Russian President Vladimir Putin on Friday, Oct. 14, dismissed comments from his French counterpart Emmanuel Macron that Moscow was “destabilising” the peace process between Armenia and Azerbaijan, which for decades have contested the disputed Nagorno-Karabakh region.

“I believe that these statements show a lack understanding of the course of the conflict,” Putin said during a meeting of leaders of Commonwealth of Independent States members in Kazakhstan.

He added that Macron’s remarks “sounded incorrect” and were “unacceptable”.

Putin said “there will be an opportunity” to “discuss” this with Macron and also invited the leaders of Armenia and Azerbaijan to Russia for talks “at any time, in any place”.


“Russia has always sincerely sought to resolve any conflicts, including issues related to Karabakh,” Putin said.

Earlier, Russian foreign ministry spokeswoman Maria Zakharova said France was trying to “drive a wedge into Russia’s relations with Azerbaijan and Armenia”.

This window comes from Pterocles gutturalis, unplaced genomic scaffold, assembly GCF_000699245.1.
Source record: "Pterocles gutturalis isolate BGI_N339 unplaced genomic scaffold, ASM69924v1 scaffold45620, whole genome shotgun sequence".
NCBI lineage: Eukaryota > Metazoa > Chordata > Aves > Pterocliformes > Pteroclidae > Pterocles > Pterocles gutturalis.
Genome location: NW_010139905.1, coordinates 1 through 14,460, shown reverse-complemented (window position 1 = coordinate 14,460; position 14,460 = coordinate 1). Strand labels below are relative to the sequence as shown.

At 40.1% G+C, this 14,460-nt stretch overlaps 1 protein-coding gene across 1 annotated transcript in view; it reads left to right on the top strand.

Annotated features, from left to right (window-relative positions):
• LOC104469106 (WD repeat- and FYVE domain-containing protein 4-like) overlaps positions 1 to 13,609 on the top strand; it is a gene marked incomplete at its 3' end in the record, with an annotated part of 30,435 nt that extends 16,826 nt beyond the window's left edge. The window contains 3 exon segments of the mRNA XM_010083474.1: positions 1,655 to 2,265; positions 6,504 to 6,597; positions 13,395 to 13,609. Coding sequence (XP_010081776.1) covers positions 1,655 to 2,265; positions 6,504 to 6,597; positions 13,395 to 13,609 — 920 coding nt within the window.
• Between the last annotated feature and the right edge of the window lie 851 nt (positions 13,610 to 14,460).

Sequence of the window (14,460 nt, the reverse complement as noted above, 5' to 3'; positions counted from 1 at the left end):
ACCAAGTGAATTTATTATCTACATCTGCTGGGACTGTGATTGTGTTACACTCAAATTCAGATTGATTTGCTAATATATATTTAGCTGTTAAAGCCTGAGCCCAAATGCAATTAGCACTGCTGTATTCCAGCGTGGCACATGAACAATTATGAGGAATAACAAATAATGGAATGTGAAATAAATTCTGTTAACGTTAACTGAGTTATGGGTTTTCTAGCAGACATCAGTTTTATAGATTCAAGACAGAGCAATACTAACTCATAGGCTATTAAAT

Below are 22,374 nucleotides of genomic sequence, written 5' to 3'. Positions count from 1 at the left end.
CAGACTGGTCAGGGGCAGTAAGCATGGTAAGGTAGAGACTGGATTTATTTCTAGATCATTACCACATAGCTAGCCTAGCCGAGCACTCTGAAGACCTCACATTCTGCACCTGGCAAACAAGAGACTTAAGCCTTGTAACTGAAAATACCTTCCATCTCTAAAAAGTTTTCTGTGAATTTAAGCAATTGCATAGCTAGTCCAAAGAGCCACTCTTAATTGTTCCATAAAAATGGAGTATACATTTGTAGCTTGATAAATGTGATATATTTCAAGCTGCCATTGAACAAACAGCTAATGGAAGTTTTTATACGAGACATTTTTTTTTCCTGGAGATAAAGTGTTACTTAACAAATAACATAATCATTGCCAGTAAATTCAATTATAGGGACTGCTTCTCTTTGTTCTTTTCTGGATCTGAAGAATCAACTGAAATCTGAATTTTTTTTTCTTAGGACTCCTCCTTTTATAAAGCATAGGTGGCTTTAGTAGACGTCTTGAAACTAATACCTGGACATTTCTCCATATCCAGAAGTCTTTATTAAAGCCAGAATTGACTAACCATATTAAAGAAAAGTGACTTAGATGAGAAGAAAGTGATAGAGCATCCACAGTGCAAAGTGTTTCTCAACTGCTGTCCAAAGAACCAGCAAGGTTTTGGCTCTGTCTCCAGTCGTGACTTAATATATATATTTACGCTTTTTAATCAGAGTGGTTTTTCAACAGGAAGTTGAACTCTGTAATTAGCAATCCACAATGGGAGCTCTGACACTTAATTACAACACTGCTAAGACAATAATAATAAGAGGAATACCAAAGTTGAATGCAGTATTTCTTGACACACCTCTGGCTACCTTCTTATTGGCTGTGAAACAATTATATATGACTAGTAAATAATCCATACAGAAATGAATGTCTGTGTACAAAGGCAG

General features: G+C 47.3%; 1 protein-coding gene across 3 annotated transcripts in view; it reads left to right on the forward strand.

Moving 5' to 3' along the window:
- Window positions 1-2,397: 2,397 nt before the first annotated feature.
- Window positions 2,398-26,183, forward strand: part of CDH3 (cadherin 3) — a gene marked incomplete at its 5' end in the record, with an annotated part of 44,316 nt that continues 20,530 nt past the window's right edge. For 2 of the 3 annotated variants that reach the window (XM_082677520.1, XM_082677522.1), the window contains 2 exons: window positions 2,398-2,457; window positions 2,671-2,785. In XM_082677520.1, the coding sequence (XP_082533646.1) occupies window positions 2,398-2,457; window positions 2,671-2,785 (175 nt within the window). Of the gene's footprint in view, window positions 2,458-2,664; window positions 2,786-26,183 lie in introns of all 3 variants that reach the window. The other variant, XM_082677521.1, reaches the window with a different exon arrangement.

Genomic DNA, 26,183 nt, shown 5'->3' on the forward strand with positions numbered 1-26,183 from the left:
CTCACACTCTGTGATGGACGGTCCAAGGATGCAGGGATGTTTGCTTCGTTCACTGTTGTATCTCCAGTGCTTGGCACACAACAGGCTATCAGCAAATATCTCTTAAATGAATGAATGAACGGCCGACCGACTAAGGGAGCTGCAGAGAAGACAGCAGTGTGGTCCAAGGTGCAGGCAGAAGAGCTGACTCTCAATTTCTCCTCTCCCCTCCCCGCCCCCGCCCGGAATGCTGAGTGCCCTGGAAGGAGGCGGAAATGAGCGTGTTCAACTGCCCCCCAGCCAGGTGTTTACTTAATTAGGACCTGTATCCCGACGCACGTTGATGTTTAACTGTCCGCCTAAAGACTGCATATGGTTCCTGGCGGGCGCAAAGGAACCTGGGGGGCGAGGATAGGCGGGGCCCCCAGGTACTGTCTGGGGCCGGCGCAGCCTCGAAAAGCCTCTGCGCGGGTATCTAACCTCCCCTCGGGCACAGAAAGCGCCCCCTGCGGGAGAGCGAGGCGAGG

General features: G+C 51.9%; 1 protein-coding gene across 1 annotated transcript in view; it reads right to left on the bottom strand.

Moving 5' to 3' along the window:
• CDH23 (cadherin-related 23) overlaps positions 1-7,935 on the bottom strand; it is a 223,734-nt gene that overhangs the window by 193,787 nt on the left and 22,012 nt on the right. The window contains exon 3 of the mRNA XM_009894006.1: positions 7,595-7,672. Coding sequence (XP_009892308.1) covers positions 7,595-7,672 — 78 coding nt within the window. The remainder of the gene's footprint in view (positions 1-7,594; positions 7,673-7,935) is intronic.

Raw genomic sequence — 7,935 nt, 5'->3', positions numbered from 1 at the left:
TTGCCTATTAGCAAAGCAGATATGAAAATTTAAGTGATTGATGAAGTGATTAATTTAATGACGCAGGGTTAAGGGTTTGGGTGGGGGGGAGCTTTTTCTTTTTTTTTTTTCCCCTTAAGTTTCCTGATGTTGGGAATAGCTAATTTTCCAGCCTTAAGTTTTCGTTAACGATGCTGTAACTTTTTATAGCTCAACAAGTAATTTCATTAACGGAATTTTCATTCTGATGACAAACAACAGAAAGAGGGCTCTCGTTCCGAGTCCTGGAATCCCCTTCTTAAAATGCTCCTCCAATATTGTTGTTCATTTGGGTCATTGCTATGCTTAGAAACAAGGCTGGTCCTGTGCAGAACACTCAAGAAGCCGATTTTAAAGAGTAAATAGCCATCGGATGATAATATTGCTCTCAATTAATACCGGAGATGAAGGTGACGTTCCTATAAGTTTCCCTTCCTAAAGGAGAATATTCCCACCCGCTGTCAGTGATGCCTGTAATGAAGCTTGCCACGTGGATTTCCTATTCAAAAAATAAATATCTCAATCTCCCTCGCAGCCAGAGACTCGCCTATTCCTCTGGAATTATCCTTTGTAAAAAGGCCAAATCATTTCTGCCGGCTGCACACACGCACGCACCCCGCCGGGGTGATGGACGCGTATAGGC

Both Caucasus nations were part of the Soviet Union and Moscow has traditionally tried to mediate the conflict that erupted between the neighbours since the 1990s.

Baku and Yerevan have fought two wars — in the 1990s and in 2020 — over the mountainous region of Nagorno-Karabakh.

Russia deployed some 2,000 peacekeepers to oversee the fragile truce but tensions persist despite the ceasefire agreement.

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